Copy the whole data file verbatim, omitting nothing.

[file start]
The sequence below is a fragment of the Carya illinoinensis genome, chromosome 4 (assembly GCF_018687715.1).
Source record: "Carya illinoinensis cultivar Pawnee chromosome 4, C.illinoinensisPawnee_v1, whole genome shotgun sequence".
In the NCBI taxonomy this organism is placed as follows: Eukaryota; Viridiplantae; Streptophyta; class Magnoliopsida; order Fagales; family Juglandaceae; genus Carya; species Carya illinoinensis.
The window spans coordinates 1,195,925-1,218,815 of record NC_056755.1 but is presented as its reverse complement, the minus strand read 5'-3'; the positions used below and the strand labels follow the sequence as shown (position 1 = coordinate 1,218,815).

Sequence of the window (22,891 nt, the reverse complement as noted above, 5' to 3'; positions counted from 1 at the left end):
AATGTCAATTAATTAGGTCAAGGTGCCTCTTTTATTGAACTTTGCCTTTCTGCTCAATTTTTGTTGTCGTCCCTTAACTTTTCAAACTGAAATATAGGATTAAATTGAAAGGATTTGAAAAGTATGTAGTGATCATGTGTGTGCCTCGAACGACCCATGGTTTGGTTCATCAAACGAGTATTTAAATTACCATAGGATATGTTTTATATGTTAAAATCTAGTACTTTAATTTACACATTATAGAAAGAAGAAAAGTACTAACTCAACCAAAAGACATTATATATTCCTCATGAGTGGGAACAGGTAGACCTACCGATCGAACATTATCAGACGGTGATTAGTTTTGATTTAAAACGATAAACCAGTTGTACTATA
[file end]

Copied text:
The sequence below is a fragment of the Carya illinoinensis genome, chromosome 4 (assembly GCF_018687715.1).
Source record: "Carya illinoinensis cultivar Pawnee chromosome 4, C.illinoinensisPawnee_v1, whole genome shotgun sequence".
In the NCBI taxonomy this organism is placed as follows: Eukaryota; Viridiplantae; Streptophyta; class Magnoliopsida; order Fagales; family Juglandaceae; genus Carya; species Carya illinoinensis.
The window spans coordinates 1,195,925-1,218,815 of record NC_056755.1 but is presented as its reverse complement, the minus strand read 5'-3'; the positions used below and the strand labels follow the sequence as shown (position 1 = coordinate 1,218,815).

Sequence of the window (22,891 nt, the reverse complement as noted above, 5' to 3'; positions counted from 1 at the left end):
AATGTCAATTAATTAGGTCAAGGTGCCTCTTTTATTGAACTTTGCCTTTCTGCTCAATTTTTGTTGTCGTCCCTTAACTTTTCAAACTGAAATATAGGATTAAATTGAAAGGATTTGAAAAGTATGTAGTGATCATGTGTGTGCCTCGAACGACCCATGGTTTGGTTCATCAAACGAGTATTTAAATTACCATAGGATATGTTTTATATGTTAAAATCTAGTACTTTAATTTACACATTATAGAAAGAAGAAAAGTACTAACTCAACCAAAAGACATTATATATTCCTCATGAGTGGGAACAGGTAGACCTACCGATCGAACATTATCAGACGGTGATTAGTTTTGATTTAAAACGATAAACCAGTTGTACTATA